- Necrotizing pneumonia: the destruction of large amounts of lung tissue, generally associated with aspiration.
- Caseating granuloma: seen with pneumonia due to tuberculosis, exceptionally rare in the United States.
- Interstitial pneumonia: affects the alveolar walls and the tissue that makes up the lung more than the small airways that lead to the alveoli, these types of pneumonia present with atypical symptoms and can be unresponsive to typical oxygenation/ventilation strategies.
Signs and Symptoms
The signs and symptoms of pneumonia center around the lungs in patients with mild disease and the whole body in patients with severe disease.
MILD DISEASE: The symptoms of mild pneumonia are generally limited to fever, cough, shortness of breath (dyspnea), and chest pain. The signs often include tachycardia, tachypnea, and abnormal lung sounds. The lung sounds in pneumonia are referred to as "crackles" and "consolidation."
Crackles, described as "velcro pulling apart" or "popcorn sounds" are caused by alveoli that are filled with fluid popping open as a patient takes a breath.
Consolidation is the increased volume of sound over an area that is filled with fluid, this occurs because sound travels more easily through lung that has its alveoli filled with pus/blood/edema such as in pneumonia.
SEVERE DISEASE: Severe pneumonia has all the above-mentioned signs and symptoms with a few special extras. Patients with severe disease may experience chills, sweating, flushing of the skin, and confusion. Vital signs are often more severely deranged, with low SPO2 and low/high end-tidal CO2 (outside 35% to 45%) joining the expected tachycardia and tachypnea.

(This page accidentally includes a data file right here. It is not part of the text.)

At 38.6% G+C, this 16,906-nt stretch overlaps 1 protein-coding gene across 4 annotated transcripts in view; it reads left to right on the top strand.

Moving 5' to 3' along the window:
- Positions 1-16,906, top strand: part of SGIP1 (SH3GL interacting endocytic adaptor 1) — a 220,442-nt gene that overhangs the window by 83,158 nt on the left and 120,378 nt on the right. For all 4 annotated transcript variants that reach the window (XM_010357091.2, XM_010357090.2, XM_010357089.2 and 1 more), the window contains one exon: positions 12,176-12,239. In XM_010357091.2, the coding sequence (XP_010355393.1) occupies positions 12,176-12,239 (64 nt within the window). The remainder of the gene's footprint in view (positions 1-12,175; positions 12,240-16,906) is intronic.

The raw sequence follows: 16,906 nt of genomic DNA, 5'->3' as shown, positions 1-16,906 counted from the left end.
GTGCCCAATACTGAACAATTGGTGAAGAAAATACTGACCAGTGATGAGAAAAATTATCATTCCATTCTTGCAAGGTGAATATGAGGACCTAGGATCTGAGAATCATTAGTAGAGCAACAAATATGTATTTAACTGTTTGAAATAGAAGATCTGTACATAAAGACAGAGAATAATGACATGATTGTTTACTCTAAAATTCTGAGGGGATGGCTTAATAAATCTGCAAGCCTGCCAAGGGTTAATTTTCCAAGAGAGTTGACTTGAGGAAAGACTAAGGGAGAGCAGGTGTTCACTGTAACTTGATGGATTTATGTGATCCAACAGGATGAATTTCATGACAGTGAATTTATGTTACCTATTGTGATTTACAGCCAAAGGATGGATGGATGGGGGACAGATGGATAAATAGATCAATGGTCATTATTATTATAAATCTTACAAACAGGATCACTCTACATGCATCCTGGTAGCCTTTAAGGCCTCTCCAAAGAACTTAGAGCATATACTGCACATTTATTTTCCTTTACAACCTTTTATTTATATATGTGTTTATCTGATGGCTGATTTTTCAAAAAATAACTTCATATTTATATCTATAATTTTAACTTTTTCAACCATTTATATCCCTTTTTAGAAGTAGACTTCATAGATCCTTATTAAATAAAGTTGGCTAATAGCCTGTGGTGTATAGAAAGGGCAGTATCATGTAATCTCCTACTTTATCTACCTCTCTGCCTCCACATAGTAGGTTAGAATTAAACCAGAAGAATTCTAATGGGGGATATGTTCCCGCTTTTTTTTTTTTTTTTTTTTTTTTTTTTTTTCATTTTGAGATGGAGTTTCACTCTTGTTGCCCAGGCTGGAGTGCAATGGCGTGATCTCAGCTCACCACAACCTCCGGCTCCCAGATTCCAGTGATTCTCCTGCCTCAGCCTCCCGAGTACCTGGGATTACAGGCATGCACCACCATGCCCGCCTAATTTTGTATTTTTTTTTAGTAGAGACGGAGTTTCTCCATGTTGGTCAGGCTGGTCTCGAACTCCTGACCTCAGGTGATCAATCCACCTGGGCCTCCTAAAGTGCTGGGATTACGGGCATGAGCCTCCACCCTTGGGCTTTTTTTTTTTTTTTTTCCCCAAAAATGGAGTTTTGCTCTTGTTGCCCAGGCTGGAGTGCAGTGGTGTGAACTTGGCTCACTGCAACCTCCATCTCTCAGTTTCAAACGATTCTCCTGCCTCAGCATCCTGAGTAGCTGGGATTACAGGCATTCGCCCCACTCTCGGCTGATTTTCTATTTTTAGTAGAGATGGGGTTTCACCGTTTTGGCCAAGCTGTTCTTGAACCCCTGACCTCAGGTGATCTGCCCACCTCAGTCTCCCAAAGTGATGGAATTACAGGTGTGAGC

Sepsis is a common result of severe pneumonia, watch carefully for dropping blood pressure and changing mental status!
Managing pneumonia always revolves around airway and breathing, in severe cases with sepsis circulation also becomes a concern. Regardless of the severity, regular reassessment is key, declining SPO2 or changing mental status demands attention!
MILD PNEUMONIA: EMS may be contacted for patients with mild pneumonia if they reside in nursing homes or have other medical conditions that worry family members. These patients will generally only require mild oxygen if anything at all. Focus on rapid transport and watching for signs of more severe disease such as dropping blood pressure, dropping oxygenation, or increased heart rate/respiratory rate.
SEVERE PNEUMONIA: Severe illness leads to many more EMS calls than mild illness. These patients may be in an unstable condition, requiring positive pressure ventilation and close monitoring of SPO2, end-tidal CO2, and blood pressure. Place large bore IV's in these patients and re-assess extremely frequently for development of sepsis.
Keep in mind that providing oxygen in patients with chronic respiratory illness such as COPD/Emphysema can lead to respiratory arrest, be prepared to provide positive pressure ventilation! This phenomenon is explained further in the COPD section.